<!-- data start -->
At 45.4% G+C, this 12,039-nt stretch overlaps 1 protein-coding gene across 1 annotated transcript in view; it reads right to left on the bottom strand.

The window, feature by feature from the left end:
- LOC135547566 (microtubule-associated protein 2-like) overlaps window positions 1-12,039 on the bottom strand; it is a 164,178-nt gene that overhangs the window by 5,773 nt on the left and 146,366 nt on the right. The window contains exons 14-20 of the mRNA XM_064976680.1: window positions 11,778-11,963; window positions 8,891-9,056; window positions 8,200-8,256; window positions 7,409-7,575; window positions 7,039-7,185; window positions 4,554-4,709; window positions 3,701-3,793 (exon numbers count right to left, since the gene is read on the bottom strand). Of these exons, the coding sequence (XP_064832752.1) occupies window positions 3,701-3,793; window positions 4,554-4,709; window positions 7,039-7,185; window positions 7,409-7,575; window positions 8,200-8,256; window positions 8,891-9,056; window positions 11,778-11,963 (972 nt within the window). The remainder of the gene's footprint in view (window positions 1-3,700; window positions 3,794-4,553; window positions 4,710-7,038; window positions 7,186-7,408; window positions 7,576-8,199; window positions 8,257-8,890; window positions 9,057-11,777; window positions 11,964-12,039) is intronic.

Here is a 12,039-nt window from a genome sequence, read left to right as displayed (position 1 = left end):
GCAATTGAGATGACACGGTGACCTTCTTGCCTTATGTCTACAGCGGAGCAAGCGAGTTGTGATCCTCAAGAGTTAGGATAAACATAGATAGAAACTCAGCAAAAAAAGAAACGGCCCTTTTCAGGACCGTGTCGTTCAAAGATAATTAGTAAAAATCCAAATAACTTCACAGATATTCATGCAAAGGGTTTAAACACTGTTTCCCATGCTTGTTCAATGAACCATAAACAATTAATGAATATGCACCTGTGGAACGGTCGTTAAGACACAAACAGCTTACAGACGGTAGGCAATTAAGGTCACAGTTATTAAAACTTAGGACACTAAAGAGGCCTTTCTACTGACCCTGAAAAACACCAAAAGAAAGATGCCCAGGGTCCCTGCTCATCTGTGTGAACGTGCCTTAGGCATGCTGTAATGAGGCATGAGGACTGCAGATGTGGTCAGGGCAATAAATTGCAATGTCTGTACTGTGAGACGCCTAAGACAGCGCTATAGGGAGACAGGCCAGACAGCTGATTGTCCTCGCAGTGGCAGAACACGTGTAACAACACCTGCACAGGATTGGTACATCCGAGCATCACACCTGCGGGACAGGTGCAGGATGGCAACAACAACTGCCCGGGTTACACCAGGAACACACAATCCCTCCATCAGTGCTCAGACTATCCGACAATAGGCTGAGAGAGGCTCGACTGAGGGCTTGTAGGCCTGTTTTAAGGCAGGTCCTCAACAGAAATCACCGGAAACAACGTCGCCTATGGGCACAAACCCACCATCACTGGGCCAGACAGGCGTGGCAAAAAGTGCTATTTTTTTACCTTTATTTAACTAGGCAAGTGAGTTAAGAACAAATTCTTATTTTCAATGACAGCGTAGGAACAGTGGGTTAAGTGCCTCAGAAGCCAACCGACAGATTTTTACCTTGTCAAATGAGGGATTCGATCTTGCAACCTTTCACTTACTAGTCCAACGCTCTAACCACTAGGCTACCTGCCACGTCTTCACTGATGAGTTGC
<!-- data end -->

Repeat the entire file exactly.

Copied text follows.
At 45.4% G+C, this 12,039-nt stretch overlaps 1 protein-coding gene across 1 annotated transcript in view; it reads right to left on the bottom strand.

The window, feature by feature from the left end:
- LOC135547566 (microtubule-associated protein 2-like) overlaps window positions 1-12,039 on the bottom strand; it is a 164,178-nt gene that overhangs the window by 5,773 nt on the left and 146,366 nt on the right. The window contains exons 14-20 of the mRNA XM_064976680.1: window positions 11,778-11,963; window positions 8,891-9,056; window positions 8,200-8,256; window positions 7,409-7,575; window positions 7,039-7,185; window positions 4,554-4,709; window positions 3,701-3,793 (exon numbers count right to left, since the gene is read on the bottom strand). Of these exons, the coding sequence (XP_064832752.1) occupies window positions 3,701-3,793; window positions 4,554-4,709; window positions 7,039-7,185; window positions 7,409-7,575; window positions 8,200-8,256; window positions 8,891-9,056; window positions 11,778-11,963 (972 nt within the window). The remainder of the gene's footprint in view (window positions 1-3,700; window positions 3,794-4,553; window positions 4,710-7,038; window positions 7,186-7,408; window positions 7,576-8,199; window positions 8,257-8,890; window positions 9,057-11,777; window positions 11,964-12,039) is intronic.

Here is a 12,039-nt window from a genome sequence, read left to right as displayed (position 1 = left end):
GCAATTGAGATGACACGGTGACCTTCTTGCCTTATGTCTACAGCGGAGCAAGCGAGTTGTGATCCTCAAGAGTTAGGATAAACATAGATAGAAACTCAGCAAAAAAAGAAACGGCCCTTTTCAGGACCGTGTCGTTCAAAGATAATTAGTAAAAATCCAAATAACTTCACAGATATTCATGCAAAGGGTTTAAACACTGTTTCCCATGCTTGTTCAATGAACCATAAACAATTAATGAATATGCACCTGTGGAACGGTCGTTAAGACACAAACAGCTTACAGACGGTAGGCAATTAAGGTCACAGTTATTAAAACTTAGGACACTAAAGAGGCCTTTCTACTGACCCTGAAAAACACCAAAAGAAAGATGCCCAGGGTCCCTGCTCATCTGTGTGAACGTGCCTTAGGCATGCTGTAATGAGGCATGAGGACTGCAGATGTGGTCAGGGCAATAAATTGCAATGTCTGTACTGTGAGACGCCTAAGACAGCGCTATAGGGAGACAGGCCAGACAGCTGATTGTCCTCGCAGTGGCAGAACACGTGTAACAACACCTGCACAGGATTGGTACATCCGAGCATCACACCTGCGGGACAGGTGCAGGATGGCAACAACAACTGCCCGGGTTACACCAGGAACACACAATCCCTCCATCAGTGCTCAGACTATCCGACAATAGGCTGAGAGAGGCTCGACTGAGGGCTTGTAGGCCTGTTTTAAGGCAGGTCCTCAACAGAAATCACCGGAAACAACGTCGCCTATGGGCACAAACCCACCATCACTGGGCCAGACAGGCGTGGCAAAAAGTGCTATTTTTTTACCTTTATTTAACTAGGCAAGTGAGTTAAGAACAAATTCTTATTTTCAATGACAGCGTAGGAACAGTGGGTTAAGTGCCTCAGAAGCCAACCGACAGATTTTTACCTTGTCAAATGAGGGATTCGATCTTGCAACCTTTCACTTACTAGTCCAACGCTCTAACCACTAGGCTACCTGCCACGTCTTCACTGATGAGTTGC